How to Make a Treasure Troll Costume

Treasure trolls became popular in the early 1960s. Known for their big, colorful hair and a jeweled belly-button, these distinct dolls made a lasting impression. While store-bought troll costumes may be difficult to come across, making your own can be an inexpensive and fun project. The standard treasure troll costume consists of skin-colored material, but several variations can be made, including the addition of themed clothing or props.

The Basic Outfit

Buy a skin-colored leotard. If you cannot find a leotard, wrap skin-colored fabric around your body as tightly as possible. You can sew or pin the fabric together to fashion a bodysuit.

Glue a large jewel to the leotard or fabric placed over your belly-button. If you cannot find a jewel or want to save money, draw in a jewel shape with a colorful marker. The jewel can be in the shape of a diamond, star, heart, rectangle, circle or oval.

Create a tutu skirt out of colorful tulle to make the costume stand out more. Cut enough 4-by-12-inch strips of colorful, sheer fabric to make a full tutu that fits you. Tie each rectangle onto a string, then tie the string around your waist. An alternative is to wear brightly colored shorts.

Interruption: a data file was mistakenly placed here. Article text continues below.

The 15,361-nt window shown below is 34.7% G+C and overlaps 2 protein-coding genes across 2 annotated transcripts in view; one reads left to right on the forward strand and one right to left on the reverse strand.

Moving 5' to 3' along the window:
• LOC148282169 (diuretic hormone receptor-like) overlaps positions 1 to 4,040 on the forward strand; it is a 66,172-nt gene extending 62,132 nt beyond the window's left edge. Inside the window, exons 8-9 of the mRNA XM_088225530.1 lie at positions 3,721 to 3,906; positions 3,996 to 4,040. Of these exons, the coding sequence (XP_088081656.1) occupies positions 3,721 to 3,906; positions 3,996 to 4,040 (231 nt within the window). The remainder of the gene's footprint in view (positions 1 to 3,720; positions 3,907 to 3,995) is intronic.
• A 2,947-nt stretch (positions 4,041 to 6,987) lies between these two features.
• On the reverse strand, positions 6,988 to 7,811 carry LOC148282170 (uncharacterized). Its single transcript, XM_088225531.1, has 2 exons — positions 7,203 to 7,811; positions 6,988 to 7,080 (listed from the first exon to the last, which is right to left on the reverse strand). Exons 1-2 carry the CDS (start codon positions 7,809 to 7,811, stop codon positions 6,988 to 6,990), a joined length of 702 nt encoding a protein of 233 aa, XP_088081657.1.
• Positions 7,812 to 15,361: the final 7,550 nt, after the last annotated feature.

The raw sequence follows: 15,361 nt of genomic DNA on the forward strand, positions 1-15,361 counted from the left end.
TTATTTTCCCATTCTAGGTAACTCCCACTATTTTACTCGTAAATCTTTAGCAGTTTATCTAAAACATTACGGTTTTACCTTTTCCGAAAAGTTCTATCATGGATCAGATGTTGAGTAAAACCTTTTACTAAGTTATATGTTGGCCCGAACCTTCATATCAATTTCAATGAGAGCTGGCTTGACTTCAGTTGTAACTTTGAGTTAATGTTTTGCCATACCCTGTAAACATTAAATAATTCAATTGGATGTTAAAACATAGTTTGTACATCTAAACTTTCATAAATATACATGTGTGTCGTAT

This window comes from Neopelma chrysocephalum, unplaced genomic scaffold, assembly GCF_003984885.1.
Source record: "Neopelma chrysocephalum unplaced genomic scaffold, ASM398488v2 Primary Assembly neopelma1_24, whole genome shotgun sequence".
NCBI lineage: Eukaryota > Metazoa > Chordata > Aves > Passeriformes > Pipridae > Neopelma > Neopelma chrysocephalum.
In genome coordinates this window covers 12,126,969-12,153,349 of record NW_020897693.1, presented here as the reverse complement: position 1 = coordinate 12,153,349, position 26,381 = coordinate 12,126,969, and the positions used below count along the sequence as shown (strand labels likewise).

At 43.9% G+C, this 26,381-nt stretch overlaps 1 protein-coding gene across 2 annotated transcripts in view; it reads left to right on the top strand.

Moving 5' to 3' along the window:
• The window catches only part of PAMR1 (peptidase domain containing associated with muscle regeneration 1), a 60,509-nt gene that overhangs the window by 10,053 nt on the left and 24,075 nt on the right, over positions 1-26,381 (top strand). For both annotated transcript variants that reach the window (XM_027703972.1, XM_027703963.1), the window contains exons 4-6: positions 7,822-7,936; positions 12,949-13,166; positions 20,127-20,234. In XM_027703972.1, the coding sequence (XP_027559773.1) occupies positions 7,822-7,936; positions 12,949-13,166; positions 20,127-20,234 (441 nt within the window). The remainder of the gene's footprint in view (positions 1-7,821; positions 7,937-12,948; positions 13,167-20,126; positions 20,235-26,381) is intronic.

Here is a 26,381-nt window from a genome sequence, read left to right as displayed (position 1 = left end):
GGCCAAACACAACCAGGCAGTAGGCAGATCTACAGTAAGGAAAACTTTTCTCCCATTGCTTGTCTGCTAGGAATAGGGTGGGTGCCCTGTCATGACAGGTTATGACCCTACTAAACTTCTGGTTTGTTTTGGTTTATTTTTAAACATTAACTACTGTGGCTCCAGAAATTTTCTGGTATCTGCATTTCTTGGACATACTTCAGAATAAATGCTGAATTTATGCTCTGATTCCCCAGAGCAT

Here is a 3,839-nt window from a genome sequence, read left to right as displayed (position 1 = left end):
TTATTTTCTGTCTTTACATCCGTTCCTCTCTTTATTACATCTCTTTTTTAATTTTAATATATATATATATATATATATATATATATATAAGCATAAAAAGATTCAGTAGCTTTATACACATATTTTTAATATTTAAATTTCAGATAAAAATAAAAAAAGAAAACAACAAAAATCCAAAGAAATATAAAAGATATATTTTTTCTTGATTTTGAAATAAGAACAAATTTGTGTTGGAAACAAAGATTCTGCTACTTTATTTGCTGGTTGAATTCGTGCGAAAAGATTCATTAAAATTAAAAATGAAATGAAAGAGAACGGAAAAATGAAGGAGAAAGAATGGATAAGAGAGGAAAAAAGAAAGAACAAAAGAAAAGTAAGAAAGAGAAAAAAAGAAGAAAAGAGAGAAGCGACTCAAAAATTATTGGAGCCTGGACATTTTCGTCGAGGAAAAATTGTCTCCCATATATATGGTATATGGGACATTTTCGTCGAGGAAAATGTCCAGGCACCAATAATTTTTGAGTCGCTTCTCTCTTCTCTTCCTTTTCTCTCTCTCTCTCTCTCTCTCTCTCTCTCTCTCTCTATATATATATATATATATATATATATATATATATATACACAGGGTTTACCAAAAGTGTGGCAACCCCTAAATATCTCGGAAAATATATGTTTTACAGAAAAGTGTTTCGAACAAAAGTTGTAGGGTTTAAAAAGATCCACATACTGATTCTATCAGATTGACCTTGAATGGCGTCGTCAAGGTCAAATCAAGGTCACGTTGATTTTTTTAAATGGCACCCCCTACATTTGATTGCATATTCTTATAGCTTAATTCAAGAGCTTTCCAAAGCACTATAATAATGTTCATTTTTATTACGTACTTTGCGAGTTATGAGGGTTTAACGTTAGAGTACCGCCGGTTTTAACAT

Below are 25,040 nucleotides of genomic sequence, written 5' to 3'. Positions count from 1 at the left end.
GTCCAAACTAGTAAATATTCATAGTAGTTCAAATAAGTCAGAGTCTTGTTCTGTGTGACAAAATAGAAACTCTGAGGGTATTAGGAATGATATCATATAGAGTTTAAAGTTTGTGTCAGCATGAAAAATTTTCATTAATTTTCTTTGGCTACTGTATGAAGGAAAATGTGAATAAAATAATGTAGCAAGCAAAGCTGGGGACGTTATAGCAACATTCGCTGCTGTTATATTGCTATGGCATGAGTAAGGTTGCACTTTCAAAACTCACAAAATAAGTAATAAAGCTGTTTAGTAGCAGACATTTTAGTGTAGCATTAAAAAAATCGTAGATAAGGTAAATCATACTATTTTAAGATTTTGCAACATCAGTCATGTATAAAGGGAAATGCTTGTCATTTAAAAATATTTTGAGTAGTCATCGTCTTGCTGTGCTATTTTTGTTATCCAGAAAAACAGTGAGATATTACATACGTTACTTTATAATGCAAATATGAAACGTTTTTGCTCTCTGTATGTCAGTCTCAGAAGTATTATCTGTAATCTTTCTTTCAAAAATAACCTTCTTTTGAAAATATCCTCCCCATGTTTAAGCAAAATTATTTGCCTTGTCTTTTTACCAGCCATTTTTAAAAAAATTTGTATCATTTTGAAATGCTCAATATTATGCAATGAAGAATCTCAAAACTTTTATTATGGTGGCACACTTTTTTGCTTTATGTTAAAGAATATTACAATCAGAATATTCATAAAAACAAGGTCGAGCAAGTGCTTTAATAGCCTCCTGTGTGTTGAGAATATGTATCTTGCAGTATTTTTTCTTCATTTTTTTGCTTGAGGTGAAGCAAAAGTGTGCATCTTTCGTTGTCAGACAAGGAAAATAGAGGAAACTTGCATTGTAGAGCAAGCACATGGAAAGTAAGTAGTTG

Hold a water bottle on top of your head. Brush hair evenly around the water bottle. Hold the rest of your hair with one hand above the water bottle. Tie your hair to the top cap of the water bottle with a rubber band.

Spray hair color evenly on your hair. Use a bright color, such as pink, purple, green, red, blue or yellow. Use your fingers to smooth hair around the water bottle and make the top of your hair stand up as tall as possible. Use hair spray on top if the hair color does not stiffen enough.

For short hair, there's no need for a water bottle. Spray on hair color evenly, then use your fingers to spike up your hair into a point if possible. You may also purchase a bright hair wig.


Hair color may stain. After you color your hair, be mindful of chair you sit on and walls you lean against, as color may rub off on other surfaces.

About the Author

Kari Sheragy has been writing professionally since 2005. She has worked closely with a San Francisco Bay area company specializing in fitness iPhone apps, "Flavors of Portland" and eHow.com. With a specialization in DIY projects and graphic design, Sheragy graduated cum laude with a bachelor's degree in communication studies from San Jose State University.